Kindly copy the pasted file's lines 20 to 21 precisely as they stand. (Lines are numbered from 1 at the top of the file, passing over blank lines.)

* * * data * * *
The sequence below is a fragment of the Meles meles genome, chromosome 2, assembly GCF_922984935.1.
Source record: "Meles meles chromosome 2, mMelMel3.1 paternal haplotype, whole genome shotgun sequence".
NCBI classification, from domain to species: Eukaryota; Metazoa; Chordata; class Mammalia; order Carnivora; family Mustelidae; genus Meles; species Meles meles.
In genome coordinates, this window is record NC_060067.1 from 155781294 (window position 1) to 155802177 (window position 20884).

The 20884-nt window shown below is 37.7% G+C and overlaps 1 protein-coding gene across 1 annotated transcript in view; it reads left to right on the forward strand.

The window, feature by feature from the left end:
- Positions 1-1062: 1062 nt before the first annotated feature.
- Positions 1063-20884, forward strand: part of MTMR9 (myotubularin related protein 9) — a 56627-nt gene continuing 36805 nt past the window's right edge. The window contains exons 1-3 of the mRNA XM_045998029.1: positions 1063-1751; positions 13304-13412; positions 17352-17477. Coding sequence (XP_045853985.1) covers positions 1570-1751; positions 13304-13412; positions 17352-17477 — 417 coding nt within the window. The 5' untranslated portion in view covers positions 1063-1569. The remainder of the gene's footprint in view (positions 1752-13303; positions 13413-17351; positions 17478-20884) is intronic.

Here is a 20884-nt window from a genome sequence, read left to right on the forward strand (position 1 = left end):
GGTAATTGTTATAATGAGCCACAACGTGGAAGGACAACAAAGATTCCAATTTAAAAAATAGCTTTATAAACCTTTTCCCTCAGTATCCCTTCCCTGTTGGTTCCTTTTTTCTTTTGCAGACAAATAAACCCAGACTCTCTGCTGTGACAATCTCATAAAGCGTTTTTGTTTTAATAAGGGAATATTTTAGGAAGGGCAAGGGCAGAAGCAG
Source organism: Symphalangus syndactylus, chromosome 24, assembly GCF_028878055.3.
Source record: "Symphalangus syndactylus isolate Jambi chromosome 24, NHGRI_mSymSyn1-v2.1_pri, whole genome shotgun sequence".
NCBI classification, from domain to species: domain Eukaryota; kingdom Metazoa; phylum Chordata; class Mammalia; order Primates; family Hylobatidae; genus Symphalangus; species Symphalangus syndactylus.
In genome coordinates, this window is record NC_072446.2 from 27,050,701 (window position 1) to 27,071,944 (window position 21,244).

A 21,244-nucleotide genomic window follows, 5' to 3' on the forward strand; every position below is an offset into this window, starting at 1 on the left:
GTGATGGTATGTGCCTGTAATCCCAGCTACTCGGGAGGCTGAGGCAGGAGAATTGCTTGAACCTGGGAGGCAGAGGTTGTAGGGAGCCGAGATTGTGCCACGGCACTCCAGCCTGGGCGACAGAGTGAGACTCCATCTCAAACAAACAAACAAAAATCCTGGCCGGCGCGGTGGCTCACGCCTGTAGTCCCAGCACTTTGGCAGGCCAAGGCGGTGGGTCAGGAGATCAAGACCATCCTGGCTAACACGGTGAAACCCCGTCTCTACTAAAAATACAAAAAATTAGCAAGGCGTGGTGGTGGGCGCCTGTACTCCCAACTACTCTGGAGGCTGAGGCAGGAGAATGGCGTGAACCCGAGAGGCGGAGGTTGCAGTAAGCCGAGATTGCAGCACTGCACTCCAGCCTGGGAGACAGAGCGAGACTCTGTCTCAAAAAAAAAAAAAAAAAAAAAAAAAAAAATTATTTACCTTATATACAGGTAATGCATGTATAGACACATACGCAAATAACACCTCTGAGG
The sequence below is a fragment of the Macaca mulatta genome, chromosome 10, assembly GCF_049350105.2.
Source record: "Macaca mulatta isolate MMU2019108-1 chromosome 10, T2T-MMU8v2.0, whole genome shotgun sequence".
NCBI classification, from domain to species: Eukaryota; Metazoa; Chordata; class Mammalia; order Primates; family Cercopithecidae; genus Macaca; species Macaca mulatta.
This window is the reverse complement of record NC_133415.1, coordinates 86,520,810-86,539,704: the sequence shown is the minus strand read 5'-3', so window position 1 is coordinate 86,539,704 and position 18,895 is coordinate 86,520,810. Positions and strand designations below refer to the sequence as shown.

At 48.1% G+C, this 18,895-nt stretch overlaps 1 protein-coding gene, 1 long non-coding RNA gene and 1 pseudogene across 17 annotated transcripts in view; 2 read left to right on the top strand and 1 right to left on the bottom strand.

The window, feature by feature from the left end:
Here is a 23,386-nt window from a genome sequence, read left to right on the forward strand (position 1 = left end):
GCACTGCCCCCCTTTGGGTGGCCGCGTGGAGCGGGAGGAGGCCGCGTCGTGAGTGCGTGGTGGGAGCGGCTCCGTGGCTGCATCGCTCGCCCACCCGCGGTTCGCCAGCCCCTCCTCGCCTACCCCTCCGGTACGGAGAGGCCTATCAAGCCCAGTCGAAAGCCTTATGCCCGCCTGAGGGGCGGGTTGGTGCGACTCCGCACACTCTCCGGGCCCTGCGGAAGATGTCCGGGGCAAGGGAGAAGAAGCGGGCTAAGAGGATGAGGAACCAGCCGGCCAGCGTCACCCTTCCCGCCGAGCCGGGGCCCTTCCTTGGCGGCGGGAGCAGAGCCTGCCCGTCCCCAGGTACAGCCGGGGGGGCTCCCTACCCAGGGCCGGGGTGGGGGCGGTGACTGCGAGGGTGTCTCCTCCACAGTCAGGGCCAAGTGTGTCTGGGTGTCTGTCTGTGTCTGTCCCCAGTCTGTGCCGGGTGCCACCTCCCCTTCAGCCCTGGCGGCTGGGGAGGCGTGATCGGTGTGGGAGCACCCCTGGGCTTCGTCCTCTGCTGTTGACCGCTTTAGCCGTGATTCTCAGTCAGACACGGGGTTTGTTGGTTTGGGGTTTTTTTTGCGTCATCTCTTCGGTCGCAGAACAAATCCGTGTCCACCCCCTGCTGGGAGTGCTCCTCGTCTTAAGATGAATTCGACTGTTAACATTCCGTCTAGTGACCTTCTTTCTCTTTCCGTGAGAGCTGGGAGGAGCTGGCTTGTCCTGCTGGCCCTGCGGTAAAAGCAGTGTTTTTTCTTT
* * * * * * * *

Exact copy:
This window is the reverse complement of record NC_133415.1, coordinates 86,520,810-86,539,704: the sequence shown is the minus strand read 5'-3', so window position 1 is coordinate 86,539,704 and position 18,895 is coordinate 86,520,810. Positions and strand designations below refer to the sequence as shown.

At 48.1% G+C, this 18,895-nt stretch overlaps 1 protein-coding gene, 1 long non-coding RNA gene and 1 pseudogene across 17 annotated transcripts in view; 2 read left to right on the top strand and 1 right to left on the bottom strand.